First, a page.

This month's find: The Right Runners

September 22, 2007|By Meredith Cohn | Meredith Cohn,SUN REPORTER

The little one said a lot.

Anchoring a row of nine nicely manicured toenails across Kelly Thomasson's flip-flops was one that was not only unshellacked, but altogether missing.

The 28-year-old recreational runner from Pasadena had been wearing shoes that were too small, and the constant jamming of her feet into the tops of her sneakers took its toll - a common mistake that causes untold pain and, according to her and her husband, unsightly feet.

At stake were her regular workouts on the road and at the gym.

A friend and more experienced runner recommended she get some professional help, not from a doctor but an experienced retailer. So off she went to Charm City Run in Timonium to learn something about shoe size and shape.

"I go to the gym three or four times a week," Thomasson said. "I run maybe three miles. My feet hurt. ... I've worn Saucony in the past, but I strayed because other ones were on sale."

It's a story Josh Levinson, owner of the shop and a fellow runner, hears a lot. Runners, from the occasional to the regular, wear shoes that are cheap or a pleasing color or just plain not meant for them. And they don't fit.

He quickly took inventory of Thomasson's aches and pains. He measured her feet. He watched her walk and jog on a treadmill hooked up to a video monitor. She needed shoes that fit, he said.

Before she took a step, he'd determined her shoes were too small. Runners typically need shoes that are a half-size or larger than their regular shoes. Thomasson also had a wide toe area and small heel.

From the back, he brought a pair of Saucony because the brand is popular among women with that shape of foot. Thomasson looked at the pink shoes and said, "I'm not in love with the pink." But she was willing to give them a try for her toes' sake.

She tied them tight - so tight that Levinson said her feet could go numb. He told her to loosen them and give a gentle tap with her heel on the ground to position her feet snugly against the back.

Levinson then pressed his thumb down into the space between her big toe and the tip of the shoe.

"Feel that? You need that space in the front of your shoe," he said.

She took a quick trot on a treadmill, and he saw the next problem. She is a mild "over-pronator." Most people fall into this category, he said, which means they roll a bit too much inward on their feet.

A little pronating is normal. It's how the foot absorbs the shock of hitting the ground. Flat-footed people tend to really over-pronate and need "motion control," which is when the shoes have extra-dense cushioning along the heel and center of the shoe. That control can hurt people with high arches and normal pronation to under-pronation, who typically need even cushioning.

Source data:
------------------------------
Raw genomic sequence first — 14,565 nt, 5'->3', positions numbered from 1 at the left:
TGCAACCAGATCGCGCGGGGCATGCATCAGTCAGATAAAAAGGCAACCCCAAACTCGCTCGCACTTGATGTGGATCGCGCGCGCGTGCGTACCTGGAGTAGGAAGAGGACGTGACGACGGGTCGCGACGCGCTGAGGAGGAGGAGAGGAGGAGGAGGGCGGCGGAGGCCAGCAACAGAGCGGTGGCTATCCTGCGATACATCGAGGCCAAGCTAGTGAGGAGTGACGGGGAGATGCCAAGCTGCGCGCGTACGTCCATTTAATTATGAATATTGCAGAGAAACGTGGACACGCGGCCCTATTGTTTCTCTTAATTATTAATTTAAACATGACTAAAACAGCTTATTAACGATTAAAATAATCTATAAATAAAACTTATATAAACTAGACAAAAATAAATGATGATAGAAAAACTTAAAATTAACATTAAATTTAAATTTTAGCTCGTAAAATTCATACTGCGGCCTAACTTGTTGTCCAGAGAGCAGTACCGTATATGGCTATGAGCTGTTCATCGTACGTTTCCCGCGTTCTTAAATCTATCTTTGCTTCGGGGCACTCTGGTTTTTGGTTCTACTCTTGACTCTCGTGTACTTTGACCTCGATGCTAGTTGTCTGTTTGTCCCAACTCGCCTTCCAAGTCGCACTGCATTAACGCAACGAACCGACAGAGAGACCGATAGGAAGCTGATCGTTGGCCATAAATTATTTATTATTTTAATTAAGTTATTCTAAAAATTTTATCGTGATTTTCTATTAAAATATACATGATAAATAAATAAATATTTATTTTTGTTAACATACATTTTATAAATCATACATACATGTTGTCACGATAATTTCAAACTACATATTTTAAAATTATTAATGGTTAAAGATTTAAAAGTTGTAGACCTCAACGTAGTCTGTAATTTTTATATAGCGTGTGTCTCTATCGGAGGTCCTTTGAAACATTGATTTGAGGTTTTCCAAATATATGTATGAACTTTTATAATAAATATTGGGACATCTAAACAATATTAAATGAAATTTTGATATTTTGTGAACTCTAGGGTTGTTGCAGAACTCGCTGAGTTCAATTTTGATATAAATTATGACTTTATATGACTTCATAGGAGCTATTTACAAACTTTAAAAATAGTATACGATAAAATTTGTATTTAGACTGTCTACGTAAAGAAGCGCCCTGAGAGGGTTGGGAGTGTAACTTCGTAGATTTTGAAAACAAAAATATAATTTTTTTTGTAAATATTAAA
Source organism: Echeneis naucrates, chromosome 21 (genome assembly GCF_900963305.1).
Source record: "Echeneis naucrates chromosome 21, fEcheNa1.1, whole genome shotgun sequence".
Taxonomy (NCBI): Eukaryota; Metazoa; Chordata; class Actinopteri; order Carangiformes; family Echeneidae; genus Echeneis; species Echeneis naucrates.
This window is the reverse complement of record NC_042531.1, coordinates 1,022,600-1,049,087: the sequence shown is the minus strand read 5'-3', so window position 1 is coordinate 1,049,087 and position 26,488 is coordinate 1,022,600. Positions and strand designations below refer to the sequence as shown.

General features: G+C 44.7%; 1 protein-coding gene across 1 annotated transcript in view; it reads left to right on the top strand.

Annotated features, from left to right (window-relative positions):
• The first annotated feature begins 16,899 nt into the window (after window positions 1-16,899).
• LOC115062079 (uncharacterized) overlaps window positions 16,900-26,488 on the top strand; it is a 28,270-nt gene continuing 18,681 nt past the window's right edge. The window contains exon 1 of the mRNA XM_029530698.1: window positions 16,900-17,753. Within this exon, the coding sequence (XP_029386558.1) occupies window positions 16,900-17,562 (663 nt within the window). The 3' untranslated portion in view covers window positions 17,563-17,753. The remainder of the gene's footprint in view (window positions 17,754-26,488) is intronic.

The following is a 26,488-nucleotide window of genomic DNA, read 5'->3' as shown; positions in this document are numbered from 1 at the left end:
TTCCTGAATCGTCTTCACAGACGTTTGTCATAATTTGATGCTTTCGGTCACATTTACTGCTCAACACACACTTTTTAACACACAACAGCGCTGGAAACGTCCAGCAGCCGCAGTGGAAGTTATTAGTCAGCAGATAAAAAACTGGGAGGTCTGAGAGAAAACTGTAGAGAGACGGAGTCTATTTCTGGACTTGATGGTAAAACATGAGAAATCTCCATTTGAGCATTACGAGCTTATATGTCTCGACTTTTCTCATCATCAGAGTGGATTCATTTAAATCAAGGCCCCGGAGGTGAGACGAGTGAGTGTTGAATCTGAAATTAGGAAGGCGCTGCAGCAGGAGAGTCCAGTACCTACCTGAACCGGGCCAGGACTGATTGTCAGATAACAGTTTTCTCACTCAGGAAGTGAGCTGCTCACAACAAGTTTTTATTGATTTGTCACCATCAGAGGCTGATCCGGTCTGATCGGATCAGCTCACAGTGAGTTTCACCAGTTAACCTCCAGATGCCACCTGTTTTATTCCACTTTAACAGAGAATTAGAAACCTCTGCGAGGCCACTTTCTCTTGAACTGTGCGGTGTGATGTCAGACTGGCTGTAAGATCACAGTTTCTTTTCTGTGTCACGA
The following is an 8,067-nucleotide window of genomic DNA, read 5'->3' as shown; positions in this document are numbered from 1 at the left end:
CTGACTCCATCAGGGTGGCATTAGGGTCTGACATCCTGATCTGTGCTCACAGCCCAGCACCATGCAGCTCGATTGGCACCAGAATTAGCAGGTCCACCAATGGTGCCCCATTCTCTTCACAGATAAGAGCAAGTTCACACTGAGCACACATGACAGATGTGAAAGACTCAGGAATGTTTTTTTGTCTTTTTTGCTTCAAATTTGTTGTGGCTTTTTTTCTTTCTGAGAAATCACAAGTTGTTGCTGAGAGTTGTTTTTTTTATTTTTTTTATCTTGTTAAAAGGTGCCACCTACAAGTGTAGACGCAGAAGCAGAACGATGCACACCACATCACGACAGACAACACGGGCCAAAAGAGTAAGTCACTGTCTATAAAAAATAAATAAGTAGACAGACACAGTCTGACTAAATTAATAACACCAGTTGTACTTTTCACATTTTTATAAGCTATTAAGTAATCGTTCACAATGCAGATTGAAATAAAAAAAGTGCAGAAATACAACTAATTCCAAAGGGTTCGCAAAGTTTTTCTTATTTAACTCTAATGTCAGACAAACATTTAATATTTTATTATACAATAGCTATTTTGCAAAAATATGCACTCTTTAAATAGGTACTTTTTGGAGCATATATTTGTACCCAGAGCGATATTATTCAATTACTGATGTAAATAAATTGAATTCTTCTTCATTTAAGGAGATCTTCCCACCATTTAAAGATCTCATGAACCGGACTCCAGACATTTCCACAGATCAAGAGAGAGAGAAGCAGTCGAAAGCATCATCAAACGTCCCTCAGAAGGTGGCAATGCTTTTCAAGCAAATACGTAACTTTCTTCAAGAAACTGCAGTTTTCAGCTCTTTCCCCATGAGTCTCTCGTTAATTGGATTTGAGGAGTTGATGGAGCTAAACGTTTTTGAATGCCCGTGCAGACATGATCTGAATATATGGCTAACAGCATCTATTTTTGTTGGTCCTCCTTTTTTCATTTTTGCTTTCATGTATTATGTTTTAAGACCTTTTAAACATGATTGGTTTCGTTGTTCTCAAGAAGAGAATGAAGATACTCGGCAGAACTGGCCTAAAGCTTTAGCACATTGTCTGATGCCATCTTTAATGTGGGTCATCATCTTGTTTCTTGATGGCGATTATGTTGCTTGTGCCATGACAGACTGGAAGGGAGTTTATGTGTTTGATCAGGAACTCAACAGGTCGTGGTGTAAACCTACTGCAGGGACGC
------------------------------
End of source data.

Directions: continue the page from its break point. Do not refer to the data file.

And then there was Thomasson, who rolled just enough to need some control.

Levinson disappeared into the back and came out with three more pairs of shoes - Asics, Brooks and another pair of Saucony. All had a bit of support and a bit more room in the front - and none was pink.

As much as Levinson didn't want fashion to be a factor, he was able to accommodate Thomasson's wishes. Major brands make different kinds of shoes for the different levels of support needed. The middle-of-the-road support shoes seemed to all come in pleasing shades of blue.

Now it was up to Thomasson to find the most comfortable pair.

She pulled on the Asics and hopped on the treadmill again. "They're OK. But I'm not sure they have enough support," she said.

Then the other pair of Saucony. "Better," she said. "The best so far."

Next came the Brooks. "Hmm. I think the other ones felt better."

Finally, he had her put on one Saucony shoe and one Brooks shoe and take another stroll through the store.

What does Thomasson's husband think? "I loathe running," said Adam Thomasson, an inline skater. "I feel a little out of place. But I'm here for support. And I like whatever is comfortable for her."

And what was most comfortable? The $100 Saucony Omni, in blue.

About a half-hour after she walked in, she returned her flip-flops to her feet and walked out with a box of shoes, a pair of synthetic, blister-resistant socks and a sense that the battle against her toes was over.

Some parting wisdom from Levinson: "Don't assume you're not a runner because it hurts when you run."

meredith.cohn@baltsun.com

CHOOSING RUNNING SHOES

Buy quality, comfortable shoes. Do not pick a shoe based on its color or what your friends wear.

Consult an experienced retailer to have your gait analyzed and your foot measured. Shoes should be at least a half-size larger than your regular shoes.

Bring your old shoes with you to the store and be prepared to talk about your running history, any injuries or pain and your goals.

Choose a shoe that is durable enough for your training or running habits. Shoes should be replaced when the cushioning wears thin, preferably before you begin to have some discomfort.

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